The Queen's College, Oxford
The Queen's College, founded 1341, is one of the constituent colleges
Colleges of the University of Oxford
The University of Oxford comprises 38 Colleges and 6 Permanent Private Halls of religious foundation. Colleges and PPHs are autonomous self-governing corporations within the university, and all teaching staff and students studying for a degree of the university must belong to one of the colleges...

 of the University of Oxford
University of Oxford
The University of Oxford is a university located in Oxford, United Kingdom. It is the second-oldest surviving university in the world and the oldest in the English-speaking world. Although its exact date of foundation is unclear, there is evidence of teaching as far back as 1096...

 in England
England is a country that is part of the United Kingdom. It shares land borders with Scotland to the north and Wales to the west; the Irish Sea is to the north west, the Celtic Sea to the south west, with the North Sea to the east and the English Channel to the south separating it from continental...

. Queen's is centrally situated on the High Street, and is renowned for its 18th-century architecture. The college had an estimated financial endowment
Financial endowment
A financial endowment is a transfer of money or property donated to an institution. The total value of an institution's investments is often referred to as the institution's endowment and is typically organized as a public charity, private foundation, or trust....

 of £131m as of 2006.


The college was founded during the 14th century by Robert de Eglesfield
Robert de Eglesfield
Robert de Eglesfield , founder, 1341, of The Queen's College, Oxford, and a chaplain of Queen Philippa of Hainault in whose honour he named the college....

 (d'Eglesfield), chaplain to Queen Philippa of Hainault
Philippa of Hainault
Philippa of Hainault, or, Philippe de Hainaut was the Queen consort of King Edward III of England. Edward, Duke of Guyenne, her future husband, promised in 1326 to marry her within the following two years...

 (the wife of King Edward III of England
Edward III of England
Edward III was King of England from 1327 until his death and is noted for his military success. Restoring royal authority after the disastrous reign of his father, Edward II, Edward III went on to transform the Kingdom of England into one of the most formidable military powers in Europe...

); hence its name. Whilst the name of Queens' College, Cambridge
Queens' College, Cambridge
Queens' College is a constituent college of the University of Cambridge, England.The college was founded in 1448 by Margaret of Anjou , and refounded in 1465 by Elizabeth Woodville...

 is plural, the Oxford college is singular, and is written with the definite article. The college's coat of arms is that of the founder; it differs slightly from his family's coat of arms, which did not include the gold star on the breast of the first eagle. The current coat of arms was adopted by d'Eglesfield because he was unable to use his family's arms, being the younger son. The frontage was designed by Nicholas Hawksmoor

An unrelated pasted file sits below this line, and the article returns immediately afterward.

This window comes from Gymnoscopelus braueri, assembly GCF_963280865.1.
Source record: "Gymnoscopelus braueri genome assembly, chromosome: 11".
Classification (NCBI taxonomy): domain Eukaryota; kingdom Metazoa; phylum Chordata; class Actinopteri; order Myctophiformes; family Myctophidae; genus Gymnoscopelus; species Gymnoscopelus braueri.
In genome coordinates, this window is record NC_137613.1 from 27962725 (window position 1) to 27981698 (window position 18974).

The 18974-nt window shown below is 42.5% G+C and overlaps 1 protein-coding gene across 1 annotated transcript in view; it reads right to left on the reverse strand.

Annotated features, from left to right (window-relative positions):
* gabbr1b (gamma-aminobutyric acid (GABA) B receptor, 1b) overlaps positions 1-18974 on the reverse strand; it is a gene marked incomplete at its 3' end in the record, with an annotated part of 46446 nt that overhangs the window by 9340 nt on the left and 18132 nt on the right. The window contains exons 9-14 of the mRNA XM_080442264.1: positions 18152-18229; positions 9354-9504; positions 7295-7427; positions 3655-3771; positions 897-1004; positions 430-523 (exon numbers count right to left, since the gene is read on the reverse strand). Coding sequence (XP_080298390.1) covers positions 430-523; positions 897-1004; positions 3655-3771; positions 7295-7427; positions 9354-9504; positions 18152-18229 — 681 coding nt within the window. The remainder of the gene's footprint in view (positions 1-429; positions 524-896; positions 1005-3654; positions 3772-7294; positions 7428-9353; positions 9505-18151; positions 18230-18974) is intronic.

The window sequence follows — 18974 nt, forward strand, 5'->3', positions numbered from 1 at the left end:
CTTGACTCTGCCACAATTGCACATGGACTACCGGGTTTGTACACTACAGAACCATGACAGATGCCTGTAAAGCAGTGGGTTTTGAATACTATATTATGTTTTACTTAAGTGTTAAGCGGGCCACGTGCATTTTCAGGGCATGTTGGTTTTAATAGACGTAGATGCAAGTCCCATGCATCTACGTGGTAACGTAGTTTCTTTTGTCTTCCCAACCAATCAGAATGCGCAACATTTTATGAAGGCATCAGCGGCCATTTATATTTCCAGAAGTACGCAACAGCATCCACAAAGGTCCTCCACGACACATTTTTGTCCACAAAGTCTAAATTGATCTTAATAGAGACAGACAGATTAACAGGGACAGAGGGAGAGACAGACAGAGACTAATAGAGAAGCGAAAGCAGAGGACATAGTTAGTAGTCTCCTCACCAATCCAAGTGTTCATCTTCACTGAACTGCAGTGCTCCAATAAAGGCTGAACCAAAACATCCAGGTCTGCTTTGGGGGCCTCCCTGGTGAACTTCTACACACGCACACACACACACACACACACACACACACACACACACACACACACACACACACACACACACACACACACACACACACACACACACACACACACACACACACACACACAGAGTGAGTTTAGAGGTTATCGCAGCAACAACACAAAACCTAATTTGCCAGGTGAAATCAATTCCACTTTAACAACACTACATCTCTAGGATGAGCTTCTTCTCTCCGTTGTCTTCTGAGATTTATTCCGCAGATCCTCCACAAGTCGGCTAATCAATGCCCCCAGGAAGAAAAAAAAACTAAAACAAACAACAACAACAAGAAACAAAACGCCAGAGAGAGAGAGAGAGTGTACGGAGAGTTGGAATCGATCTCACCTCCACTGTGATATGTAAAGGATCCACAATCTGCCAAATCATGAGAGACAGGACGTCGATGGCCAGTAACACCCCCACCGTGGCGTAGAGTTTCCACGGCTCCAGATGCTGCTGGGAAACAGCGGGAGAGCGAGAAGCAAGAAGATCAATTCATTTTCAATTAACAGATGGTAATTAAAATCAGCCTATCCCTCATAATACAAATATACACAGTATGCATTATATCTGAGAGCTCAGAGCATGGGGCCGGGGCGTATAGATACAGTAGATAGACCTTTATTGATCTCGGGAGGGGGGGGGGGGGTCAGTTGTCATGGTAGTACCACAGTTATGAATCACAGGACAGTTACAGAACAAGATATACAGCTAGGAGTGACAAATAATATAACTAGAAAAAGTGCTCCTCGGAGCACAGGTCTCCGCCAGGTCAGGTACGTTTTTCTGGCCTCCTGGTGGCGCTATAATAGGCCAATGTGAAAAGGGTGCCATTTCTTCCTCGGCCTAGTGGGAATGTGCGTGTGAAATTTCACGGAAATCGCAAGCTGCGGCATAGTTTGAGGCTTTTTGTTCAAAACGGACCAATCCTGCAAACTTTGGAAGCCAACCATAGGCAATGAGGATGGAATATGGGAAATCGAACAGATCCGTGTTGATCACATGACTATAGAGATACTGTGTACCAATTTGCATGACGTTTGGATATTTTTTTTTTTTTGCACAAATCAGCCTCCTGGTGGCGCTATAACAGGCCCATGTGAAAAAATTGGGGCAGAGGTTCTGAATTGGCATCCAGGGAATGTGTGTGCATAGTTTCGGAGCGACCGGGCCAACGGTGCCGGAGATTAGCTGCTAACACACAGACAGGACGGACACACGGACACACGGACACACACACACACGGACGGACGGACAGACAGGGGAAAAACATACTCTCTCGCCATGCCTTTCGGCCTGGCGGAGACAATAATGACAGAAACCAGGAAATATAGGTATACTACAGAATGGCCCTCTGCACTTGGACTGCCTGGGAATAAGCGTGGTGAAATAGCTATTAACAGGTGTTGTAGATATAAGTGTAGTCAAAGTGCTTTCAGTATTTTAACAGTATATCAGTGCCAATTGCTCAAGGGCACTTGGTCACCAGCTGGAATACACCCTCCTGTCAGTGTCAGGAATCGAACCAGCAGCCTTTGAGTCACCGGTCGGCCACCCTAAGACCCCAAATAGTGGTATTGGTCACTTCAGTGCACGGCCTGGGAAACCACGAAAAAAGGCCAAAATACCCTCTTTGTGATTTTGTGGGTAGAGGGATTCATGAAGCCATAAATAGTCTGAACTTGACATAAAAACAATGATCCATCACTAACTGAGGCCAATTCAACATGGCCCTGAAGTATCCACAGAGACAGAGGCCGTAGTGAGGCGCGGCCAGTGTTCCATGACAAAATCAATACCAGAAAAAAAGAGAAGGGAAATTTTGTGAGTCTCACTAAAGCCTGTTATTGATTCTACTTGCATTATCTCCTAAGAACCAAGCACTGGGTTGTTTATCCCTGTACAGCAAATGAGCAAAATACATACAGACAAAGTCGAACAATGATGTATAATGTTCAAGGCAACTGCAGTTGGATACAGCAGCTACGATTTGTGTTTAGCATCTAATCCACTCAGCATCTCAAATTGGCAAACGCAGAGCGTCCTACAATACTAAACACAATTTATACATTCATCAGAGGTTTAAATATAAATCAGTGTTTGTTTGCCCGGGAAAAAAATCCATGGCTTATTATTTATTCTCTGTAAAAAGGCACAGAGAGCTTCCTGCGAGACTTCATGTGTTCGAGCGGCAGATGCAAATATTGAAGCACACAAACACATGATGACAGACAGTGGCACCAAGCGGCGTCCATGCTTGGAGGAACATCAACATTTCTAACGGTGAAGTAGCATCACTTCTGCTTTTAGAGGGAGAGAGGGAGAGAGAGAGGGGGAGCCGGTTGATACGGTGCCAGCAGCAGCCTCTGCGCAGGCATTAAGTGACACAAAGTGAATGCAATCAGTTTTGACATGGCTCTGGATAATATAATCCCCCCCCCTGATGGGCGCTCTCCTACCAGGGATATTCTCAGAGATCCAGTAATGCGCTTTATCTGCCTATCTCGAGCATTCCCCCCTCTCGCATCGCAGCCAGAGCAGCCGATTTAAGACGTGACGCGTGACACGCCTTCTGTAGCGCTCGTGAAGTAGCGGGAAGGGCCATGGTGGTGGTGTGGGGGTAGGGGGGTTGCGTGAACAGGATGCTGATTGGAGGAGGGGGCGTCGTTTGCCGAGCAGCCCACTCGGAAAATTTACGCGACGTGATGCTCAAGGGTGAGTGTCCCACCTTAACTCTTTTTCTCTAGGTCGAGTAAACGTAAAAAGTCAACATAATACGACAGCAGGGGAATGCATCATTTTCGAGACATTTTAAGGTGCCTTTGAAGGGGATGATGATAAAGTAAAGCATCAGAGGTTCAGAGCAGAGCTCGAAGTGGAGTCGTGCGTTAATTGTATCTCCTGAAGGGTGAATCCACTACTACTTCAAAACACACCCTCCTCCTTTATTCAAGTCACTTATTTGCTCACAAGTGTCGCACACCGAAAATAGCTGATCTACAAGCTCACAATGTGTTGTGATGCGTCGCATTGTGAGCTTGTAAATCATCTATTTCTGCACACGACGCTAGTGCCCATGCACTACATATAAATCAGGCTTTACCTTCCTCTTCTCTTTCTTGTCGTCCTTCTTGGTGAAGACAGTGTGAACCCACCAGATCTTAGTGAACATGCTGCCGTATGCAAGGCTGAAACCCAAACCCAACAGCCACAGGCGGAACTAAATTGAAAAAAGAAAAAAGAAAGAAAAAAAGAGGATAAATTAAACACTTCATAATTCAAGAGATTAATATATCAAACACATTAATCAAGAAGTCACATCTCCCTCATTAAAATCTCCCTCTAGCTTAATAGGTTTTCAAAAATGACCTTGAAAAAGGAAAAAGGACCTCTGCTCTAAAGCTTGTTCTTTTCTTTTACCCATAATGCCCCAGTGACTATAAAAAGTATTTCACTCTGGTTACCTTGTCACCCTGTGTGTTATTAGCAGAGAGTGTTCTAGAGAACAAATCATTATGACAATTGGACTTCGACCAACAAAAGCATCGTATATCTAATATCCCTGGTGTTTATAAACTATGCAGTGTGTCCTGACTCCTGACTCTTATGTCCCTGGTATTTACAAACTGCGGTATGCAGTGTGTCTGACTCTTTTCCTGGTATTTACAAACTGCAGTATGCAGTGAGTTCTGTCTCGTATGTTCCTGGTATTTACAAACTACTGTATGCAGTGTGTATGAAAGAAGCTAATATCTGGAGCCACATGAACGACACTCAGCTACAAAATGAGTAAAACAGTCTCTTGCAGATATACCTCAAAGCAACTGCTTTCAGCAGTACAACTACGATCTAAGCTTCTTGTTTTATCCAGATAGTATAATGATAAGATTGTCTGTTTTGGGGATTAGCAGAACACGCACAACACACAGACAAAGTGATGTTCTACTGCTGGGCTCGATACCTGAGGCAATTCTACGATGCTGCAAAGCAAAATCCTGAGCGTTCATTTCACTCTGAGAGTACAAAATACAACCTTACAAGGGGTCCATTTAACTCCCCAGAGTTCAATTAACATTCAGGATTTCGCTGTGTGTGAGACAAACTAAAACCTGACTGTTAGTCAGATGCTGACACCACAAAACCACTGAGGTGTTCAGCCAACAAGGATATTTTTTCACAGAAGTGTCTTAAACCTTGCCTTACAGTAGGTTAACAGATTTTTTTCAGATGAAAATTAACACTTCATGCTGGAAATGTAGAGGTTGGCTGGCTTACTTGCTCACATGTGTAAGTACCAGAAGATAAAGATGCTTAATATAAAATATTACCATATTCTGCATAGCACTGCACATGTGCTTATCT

Nicholas Hawksmoor
Nicholas Hawksmoor was a British architect born in Nottinghamshire, probably in East Drayton.-Life:Hawksmoor was born in Nottinghamshire in 1661, into a yeoman farming family, almost certainly in East Drayton, Nottinghamshire. On his death he was to leave property at nearby Ragnall, Dunham and a...

, part of a substantial rebuilding in the 18th century during which the library was built. The medieval foundations, however, remain beneath the current 18th-century structure. Queen's is notable for the beautifully clean, classical lines of its buildings, unique among the largely gothic constructions that predominate amongst Oxford colleges.

The college has had a long association with the north of England, in part because of its founder; Eglesfield is a village in Cumberland
Cumberland is a historic county of North West England, on the border with Scotland, from the 12th century until 1974. It formed an administrative county from 1889 to 1974 and now forms part of Cumbria....

. This connection was reinforced for many years until relatively recently by the large number of Hastings
Lady Elizabeth Hastings
Lady Elizabeth Hastings , known as Lady Betty, was a benefactor and the daughter of the 7th Earl of Huntingdon. Her brother George became the 8th Earl. On her father's death in 1701 her brother passed on to her the estate of Ledston or Ledstone Hall, near Castleford, West Yorkshire, and she lived...

 Scholarships given to men from 20 schools in Yorkshire
Yorkshire is a historic county of northern England and the largest in the United Kingdom. Because of its great size in comparison to other English counties, functions have been increasingly undertaken over time by its subdivisions, which have also been subject to periodic reform...

, Westmorland
Westmorland is an area of North West England and one of the 39 historic counties of England. It formed an administrative county from 1889 to 1974, after which the entirety of the county was absorbed into the new county of Cumbria.-Early history:...